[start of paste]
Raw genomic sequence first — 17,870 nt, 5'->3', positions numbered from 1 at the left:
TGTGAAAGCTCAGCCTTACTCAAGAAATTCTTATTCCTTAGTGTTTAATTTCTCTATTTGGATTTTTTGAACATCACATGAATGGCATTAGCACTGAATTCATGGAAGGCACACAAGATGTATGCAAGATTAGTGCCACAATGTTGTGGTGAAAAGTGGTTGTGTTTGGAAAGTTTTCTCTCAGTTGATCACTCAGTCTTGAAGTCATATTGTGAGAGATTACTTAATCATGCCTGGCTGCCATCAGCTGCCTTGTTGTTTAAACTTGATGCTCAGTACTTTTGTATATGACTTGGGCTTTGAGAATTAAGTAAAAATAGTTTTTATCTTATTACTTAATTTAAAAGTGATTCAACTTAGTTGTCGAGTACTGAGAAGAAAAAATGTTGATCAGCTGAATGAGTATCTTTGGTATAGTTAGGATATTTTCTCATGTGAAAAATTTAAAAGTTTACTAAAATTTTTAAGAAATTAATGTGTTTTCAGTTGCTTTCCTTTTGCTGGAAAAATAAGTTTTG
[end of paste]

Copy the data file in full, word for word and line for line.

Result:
Raw genomic sequence first — 17,870 nt, 5'->3', positions numbered from 1 at the left:
TGTGAAAGCTCAGCCTTACTCAAGAAATTCTTATTCCTTAGTGTTTAATTTCTCTATTTGGATTTTTTGAACATCACATGAATGGCATTAGCACTGAATTCATGGAAGGCACACAAGATGTATGCAAGATTAGTGCCACAATGTTGTGGTGAAAAGTGGTTGTGTTTGGAAAGTTTTCTCTCAGTTGATCACTCAGTCTTGAAGTCATATTGTGAGAGATTACTTAATCATGCCTGGCTGCCATCAGCTGCCTTGTTGTTTAAACTTGATGCTCAGTACTTTTGTATATGACTTGGGCTTTGAGAATTAAGTAAAAATAGTTTTTATCTTATTACTTAATTTAAAAGTGATTCAACTTAGTTGTCGAGTACTGAGAAGAAAAAATGTTGATCAGCTGAATGAGTATCTTTGGTATAGTTAGGATATTTTCTCATGTGAAAAATTTAAAAGTTTACTAAAATTTTTAAGAAATTAATGTGTTTTCAGTTGCTTTCCTTTTGCTGGAAAAATAAGTTTTG